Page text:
enough for the designation of a monster. in theology or morals, they might impress, The mere want of religion, or irreligion, is and that more deeply every year, some spe- enough to make man an outcast from his cific and most salutary amelioration on

God. Even to the most barbarous of our the principles or the practices of general

kind you apply, not the term of antihumasociety.”-p. 32.

nity, but of inhumanity--not the term of The discourse is founded on antisensibility: and you hold it enough

for the purpose of branding him for geProv. xii. 10. " A righteous man

neral execration, that you 'convicted him regardeth the life of his beast,"

of complete and total insensibility. He is and it opens with noticing the two. regaled, it is true, by a spectacle of agony fold signification of the word re- ---but not because of the agony. It is gard. * In the one application, so and is in the one annlication something else, therewith associated, which

" regales him. But still he is rightfully the the intellectual, it is the regard of subject of most emphatic denunciation, not attention. In the other, the moral, because regaled by, but because regardless it is the regard of sympathy and of, the agony. We do not feel ourselves kindness.” Lindness »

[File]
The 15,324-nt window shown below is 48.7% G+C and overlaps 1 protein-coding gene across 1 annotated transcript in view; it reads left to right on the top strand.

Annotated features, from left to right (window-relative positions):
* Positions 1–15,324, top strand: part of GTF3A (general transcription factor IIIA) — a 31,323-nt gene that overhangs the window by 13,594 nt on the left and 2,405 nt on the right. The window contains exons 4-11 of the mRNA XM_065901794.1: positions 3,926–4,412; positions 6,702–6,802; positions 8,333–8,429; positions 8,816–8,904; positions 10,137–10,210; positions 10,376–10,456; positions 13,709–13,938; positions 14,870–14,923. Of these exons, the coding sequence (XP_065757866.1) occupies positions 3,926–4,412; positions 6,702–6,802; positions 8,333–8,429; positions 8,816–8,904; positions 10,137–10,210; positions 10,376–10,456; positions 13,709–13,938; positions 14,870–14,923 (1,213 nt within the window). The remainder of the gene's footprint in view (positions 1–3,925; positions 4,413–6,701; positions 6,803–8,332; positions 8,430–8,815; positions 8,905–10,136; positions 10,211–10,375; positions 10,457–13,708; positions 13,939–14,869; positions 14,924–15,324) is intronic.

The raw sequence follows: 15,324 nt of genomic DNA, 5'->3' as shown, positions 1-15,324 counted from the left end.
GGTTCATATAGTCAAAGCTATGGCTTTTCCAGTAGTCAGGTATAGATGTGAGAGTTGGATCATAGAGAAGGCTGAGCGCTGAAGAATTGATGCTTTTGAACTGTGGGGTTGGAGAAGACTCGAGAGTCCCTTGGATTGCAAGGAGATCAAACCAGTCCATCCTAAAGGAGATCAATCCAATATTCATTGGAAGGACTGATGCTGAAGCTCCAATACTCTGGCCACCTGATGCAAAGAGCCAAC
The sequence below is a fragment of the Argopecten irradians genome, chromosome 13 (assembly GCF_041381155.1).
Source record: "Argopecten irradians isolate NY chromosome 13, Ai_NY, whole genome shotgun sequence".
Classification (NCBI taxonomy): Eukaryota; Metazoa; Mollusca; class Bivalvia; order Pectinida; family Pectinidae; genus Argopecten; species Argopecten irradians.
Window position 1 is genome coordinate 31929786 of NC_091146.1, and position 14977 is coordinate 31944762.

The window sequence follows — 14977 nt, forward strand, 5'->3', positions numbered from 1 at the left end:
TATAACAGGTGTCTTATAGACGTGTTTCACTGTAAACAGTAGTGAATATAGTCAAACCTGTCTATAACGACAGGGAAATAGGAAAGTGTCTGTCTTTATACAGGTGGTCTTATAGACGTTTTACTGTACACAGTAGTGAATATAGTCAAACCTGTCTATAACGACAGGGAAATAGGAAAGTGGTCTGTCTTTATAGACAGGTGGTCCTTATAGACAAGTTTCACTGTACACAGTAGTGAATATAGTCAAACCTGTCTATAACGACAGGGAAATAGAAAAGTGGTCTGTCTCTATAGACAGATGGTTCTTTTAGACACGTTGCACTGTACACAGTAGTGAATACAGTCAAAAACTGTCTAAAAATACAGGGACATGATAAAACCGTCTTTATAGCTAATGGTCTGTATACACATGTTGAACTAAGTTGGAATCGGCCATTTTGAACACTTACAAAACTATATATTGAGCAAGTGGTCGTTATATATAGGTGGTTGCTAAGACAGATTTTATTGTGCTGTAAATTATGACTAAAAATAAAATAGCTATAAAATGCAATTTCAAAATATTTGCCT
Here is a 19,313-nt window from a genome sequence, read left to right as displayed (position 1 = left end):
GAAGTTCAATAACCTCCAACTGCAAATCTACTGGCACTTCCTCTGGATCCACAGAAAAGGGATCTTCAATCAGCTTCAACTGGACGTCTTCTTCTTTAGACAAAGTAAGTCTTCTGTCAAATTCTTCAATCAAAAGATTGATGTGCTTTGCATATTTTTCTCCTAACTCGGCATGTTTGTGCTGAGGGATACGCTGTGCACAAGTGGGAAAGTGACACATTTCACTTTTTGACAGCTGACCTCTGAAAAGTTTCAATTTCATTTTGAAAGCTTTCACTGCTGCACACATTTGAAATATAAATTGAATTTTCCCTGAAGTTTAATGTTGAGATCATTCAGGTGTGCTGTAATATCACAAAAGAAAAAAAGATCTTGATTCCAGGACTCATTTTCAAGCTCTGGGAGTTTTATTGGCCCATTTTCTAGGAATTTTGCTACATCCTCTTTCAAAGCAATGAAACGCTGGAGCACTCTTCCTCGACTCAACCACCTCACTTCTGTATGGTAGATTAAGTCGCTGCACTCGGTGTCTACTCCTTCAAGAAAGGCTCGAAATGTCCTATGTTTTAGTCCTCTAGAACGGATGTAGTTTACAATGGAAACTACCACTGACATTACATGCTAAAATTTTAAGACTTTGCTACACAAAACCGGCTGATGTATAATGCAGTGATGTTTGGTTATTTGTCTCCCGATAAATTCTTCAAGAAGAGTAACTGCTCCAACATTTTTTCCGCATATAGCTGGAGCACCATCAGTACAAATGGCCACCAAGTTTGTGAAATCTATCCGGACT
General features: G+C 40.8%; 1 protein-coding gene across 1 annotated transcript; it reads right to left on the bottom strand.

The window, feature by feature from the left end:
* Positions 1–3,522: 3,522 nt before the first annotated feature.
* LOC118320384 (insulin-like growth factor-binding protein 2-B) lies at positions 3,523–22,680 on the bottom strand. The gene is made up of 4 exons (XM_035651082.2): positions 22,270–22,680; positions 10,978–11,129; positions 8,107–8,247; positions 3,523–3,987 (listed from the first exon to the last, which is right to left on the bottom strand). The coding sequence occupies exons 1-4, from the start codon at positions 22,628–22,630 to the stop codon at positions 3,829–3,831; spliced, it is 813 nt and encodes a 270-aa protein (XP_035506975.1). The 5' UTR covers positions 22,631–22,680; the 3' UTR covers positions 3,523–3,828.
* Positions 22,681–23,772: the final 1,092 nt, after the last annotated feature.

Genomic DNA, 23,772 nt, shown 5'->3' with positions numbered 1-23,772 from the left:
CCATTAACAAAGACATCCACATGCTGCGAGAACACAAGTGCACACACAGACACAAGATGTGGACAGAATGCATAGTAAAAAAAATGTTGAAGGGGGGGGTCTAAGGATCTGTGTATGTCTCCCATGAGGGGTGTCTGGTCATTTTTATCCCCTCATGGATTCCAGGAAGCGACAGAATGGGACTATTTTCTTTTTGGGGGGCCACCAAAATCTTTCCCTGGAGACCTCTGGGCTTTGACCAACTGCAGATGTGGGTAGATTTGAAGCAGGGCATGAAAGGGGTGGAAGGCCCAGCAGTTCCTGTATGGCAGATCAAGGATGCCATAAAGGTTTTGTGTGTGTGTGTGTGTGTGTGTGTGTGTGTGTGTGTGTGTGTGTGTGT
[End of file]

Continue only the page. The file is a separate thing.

On this distinction the to
On this distinction the to be vindicating the cruel man,' when we

. affirm it to be not altogether certain, whediscourse is founded, and the Doc- ther he rejoices in the extinction of life ; tor very eloquently contends, that for we count it a deep atrocity, that, unlike


to the righteous man of our text, he simply when it becomes habitual, is not does not regard the life of a beast. You kept within the bounds of an in, may, perbaps, have been accustomed to look upon the negatives of character, as

ferior species, but wars with reckmaking up a sort of neutral or midway less cruelty against our own. innocence. But this is a unistake. Un- The Doctor has not, however, enfeeling is but a negative quality; and yet forced the duty of human legis. we speak of an unfeeling monster. It is thus that even the profound experi

lative interference upon the ground mentalist, whose delight is not in the of expediency, but has appealed to torture which he iuflicts, but in the truth " the legislations and the cares of wbich be elicits thereby, .may become an the upper sanctuary.” on behalf of object of keenest reprobation; not because he was pleased with suffering, but